The Herero of Namibia are the Victorian fashionistas of Southern Africa.
Beautiful, unique and distinctive Herero women's traditional attire is inspired by the Victorian era dress; colourful fabric in either a solid colour or patch worked from several dresses, worn over several petticoats and crinoline and finished with a headdress created from rolled fabric shaped like cow horns. Whilst Herero men adopted their own traditional finery, fashioned from the German military uniform from their warrior and colonial past.
"War broke out between German colonizers and the local tribes in 1904. The Herero tribe was devastated, having lost almost eighty percent of its population. Garments became an important expression of identity during these fragile times. Upon killing a German soldier, a Herero warrior would remove the uniform and adopt it to his personal dress as a symbol of his prowess in battle. Paradoxically, as with the Victorian dresses, the wearing of German uniforms became a tradition that is continued to this day by Namibian men who honour their warrior ancestors during ceremonies, festivals and funerals."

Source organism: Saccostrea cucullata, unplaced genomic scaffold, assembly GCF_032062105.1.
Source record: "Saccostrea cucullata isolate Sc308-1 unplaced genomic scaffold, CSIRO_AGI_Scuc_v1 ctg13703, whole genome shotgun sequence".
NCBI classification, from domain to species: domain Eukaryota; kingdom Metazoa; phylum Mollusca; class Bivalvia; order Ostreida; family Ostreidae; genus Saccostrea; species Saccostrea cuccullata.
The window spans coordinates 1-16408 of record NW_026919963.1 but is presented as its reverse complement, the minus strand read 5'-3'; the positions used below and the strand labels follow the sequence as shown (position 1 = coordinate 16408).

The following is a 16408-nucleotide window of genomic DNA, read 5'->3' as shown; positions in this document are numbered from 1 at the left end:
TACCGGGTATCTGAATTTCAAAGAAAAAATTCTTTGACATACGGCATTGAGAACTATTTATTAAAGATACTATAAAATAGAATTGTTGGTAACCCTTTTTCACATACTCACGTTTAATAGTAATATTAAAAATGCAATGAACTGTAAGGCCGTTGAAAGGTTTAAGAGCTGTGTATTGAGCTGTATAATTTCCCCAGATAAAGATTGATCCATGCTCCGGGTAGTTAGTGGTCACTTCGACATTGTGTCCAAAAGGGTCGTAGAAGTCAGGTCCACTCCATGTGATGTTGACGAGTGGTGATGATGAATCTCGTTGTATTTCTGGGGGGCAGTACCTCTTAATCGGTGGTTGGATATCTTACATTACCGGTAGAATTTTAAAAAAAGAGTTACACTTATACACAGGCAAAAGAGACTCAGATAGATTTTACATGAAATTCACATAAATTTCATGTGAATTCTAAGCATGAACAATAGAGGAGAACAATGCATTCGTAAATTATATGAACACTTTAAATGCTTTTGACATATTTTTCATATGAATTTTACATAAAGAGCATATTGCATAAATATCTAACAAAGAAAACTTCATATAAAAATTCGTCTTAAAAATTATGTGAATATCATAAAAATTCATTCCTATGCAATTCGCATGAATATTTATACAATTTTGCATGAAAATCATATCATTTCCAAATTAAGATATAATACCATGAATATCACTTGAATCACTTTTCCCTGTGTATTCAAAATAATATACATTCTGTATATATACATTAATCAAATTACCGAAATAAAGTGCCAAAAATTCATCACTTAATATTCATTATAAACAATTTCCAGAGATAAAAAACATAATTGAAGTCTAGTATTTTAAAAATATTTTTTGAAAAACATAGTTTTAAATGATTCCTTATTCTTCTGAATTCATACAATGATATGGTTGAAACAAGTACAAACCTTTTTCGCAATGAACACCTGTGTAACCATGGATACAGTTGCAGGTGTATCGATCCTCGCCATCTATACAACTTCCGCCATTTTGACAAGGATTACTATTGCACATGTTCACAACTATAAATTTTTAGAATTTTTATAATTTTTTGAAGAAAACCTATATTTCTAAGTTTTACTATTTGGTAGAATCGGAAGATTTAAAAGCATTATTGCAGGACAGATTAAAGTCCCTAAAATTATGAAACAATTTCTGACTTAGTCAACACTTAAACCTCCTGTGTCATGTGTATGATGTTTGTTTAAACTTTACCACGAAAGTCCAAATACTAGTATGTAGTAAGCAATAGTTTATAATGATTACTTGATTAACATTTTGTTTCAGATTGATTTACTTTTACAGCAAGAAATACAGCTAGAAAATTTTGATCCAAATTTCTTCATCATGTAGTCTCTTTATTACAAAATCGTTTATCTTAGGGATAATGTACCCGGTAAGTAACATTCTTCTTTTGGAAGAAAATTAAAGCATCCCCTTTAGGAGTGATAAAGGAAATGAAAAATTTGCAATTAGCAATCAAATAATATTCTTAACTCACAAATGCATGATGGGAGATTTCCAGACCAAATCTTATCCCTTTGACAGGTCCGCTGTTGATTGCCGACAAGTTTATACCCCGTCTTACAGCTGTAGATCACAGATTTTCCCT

Photographer Jim Naughten captured these stunning images of the Herero back in 2012 [see our earlier blog post] and now the entire series of his Herero works are published in the books 'Haute Africa' and 'Conflict and Costume'.
[Images: © Jim Naughten]